PhotoFamilies of children with special health care needs often spend countless hours providing medical care at home, and these hours can quickly add up. A new national study finds that the amount of time parents spend caring for children with special needs results in staggering amounts of unpaid work.

The study, led by Boston Children’s Hospital and the University of Southern California (USC), finds that U.S. families of children with special health needs provide $36 billion dollars in uncompensated care each year.

While advances in care have enabled parents of limited means to perform medical tasks at home, parents aren't reimbursed for their hours of dedicated care. The new study is the first to track and assign a value to parents’ unpaid time providing care.  

"Children with chronic health conditions require a significant amount of care, and hiring a home health aide can be prohibitively expensive for a family," said lead author John Romley, an economist at the USC Leonard D. Schaeffer Center for Health Policy and Economics, in a statement. "To maintain their child's care, families often incur financial and emotional stress from reduced earnings."

Hours per week

To conduct the study, researchers analyzed data from the 2009-2010 National Survey of Children with Special Health Care Needs. The investigators found that about half of children with special health care needs (5.6 million) received 5.1 hours of medical care per week from family members, but many received much more care on a weekly basis if they suffered from the following conditions:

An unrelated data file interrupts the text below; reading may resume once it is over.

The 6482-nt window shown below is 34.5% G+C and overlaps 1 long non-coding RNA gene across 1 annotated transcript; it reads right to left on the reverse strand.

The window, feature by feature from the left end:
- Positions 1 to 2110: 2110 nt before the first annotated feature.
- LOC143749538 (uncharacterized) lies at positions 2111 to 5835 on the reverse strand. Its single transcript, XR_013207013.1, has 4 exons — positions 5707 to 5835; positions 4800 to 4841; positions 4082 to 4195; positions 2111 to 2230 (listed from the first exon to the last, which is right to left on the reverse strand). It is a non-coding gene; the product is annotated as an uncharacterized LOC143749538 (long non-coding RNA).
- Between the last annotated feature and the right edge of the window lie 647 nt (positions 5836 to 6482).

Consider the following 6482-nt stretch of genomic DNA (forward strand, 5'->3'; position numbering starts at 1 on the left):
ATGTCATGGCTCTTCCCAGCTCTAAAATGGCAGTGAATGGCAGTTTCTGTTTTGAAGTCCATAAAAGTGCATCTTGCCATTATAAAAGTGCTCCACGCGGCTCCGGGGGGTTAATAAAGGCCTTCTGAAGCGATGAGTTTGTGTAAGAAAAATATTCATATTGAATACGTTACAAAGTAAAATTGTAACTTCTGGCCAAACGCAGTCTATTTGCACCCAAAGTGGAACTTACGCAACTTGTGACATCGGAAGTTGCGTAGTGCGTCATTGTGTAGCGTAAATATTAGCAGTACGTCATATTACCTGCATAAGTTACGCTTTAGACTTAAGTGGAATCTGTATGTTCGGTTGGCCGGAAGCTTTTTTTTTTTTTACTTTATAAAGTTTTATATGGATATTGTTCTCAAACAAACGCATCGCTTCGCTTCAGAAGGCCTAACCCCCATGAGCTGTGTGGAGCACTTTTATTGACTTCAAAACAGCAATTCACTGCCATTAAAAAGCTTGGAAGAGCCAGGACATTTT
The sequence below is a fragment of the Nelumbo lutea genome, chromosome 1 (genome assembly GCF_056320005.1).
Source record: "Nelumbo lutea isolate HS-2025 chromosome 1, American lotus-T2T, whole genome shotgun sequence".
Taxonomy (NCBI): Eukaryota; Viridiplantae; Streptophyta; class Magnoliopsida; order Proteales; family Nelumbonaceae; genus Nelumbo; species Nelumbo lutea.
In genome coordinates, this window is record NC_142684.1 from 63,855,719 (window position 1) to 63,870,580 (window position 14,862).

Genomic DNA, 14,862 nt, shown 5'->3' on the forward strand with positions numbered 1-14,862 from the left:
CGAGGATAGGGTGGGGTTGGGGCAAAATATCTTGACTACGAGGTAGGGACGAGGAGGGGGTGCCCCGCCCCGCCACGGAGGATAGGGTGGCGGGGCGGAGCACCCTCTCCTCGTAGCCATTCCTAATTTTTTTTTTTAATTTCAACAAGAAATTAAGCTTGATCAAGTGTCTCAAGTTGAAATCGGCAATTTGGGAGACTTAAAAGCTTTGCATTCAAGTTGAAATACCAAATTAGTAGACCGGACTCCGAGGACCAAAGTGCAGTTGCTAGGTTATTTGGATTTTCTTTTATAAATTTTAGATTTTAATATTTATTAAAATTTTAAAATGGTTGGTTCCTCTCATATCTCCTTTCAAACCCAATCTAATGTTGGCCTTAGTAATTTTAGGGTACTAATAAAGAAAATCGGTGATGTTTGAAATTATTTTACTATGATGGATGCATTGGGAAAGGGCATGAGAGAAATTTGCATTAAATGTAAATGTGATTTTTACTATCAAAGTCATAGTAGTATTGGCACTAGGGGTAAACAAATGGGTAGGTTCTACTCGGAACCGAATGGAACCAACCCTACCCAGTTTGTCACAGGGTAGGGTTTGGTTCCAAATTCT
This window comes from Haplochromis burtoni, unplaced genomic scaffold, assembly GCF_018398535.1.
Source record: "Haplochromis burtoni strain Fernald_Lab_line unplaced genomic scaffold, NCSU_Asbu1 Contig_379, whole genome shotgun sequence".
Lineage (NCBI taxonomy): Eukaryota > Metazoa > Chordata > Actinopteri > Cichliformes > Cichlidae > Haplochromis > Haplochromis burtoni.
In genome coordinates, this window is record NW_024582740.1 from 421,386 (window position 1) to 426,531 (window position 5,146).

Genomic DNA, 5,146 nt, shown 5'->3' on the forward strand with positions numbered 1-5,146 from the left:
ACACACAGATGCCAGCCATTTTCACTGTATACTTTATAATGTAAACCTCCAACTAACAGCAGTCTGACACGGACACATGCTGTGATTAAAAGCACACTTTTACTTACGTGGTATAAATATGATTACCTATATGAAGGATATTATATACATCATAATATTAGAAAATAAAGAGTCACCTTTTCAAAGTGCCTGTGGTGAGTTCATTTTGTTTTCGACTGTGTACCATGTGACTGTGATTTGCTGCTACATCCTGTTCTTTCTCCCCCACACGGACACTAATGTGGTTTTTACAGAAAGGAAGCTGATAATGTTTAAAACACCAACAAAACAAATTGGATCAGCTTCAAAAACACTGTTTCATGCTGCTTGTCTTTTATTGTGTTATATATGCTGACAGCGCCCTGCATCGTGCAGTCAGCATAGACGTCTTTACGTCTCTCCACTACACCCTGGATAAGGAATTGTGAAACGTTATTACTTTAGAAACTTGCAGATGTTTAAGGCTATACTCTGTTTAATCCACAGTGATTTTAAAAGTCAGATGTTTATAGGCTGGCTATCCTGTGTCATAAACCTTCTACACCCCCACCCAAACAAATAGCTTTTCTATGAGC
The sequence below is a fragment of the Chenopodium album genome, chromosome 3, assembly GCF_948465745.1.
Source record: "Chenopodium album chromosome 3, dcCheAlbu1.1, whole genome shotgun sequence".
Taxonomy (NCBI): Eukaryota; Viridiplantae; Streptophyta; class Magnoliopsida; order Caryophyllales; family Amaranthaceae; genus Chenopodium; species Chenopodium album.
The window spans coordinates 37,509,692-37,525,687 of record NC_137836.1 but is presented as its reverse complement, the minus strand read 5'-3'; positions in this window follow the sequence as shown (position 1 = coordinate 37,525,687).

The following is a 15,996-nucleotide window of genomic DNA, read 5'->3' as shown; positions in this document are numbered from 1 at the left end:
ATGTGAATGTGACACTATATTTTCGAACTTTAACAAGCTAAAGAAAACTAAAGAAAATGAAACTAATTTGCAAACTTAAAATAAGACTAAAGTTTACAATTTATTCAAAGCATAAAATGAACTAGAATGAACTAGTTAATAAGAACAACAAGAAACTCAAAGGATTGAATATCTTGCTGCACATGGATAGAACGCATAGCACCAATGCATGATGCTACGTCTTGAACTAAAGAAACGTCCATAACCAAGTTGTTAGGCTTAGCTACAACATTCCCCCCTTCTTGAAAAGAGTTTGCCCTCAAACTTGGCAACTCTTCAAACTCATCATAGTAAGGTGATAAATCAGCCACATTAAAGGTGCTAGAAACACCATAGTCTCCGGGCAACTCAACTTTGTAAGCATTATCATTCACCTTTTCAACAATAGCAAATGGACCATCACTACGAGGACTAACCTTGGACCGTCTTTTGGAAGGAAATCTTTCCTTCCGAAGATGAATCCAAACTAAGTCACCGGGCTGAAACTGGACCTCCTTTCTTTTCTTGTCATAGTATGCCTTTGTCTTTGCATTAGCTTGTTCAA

• Cerebral palsy: 14.4 hours per week

  • Muscular dystrophy: 13.8 hours per week

  • Cystic fibrosis: 12.9 hours per week

  • Intellectual disability 11.2 hours per week

  • Traumatic brain injury/concussion: 11.9 hours per week

These totals would likely be much higher if the study had also tracked the number of hours caregivers spend assisting the children with routine tasks such as bathing and dressing, the researchers said.

Offsetting costs

Providing care often requires parents to miss work and lose potential earnings, resulting in about $3,200 in lost earnings each year per child. Additionally, the researchers noted that out-of-pocket health care costs for a special health-needs child are three times more expensive than those for children without any special conditions.

To help offset costs, the authors say employers could begin offering incentives to adopt flexible work schedules or shared-leave programs for employees. Paid family leave programs, improved care coordination, and home visits by clinicians could also help families of children with special health needs.

"We need to do a better job of training family caregivers in how to take care of their children at home, and we need better supports for them," said Mark Schuster, chief of General Pediatrics at Boston Children's Hospital and senior investigator of the study.

The study has been published in the journal Pediatrics.


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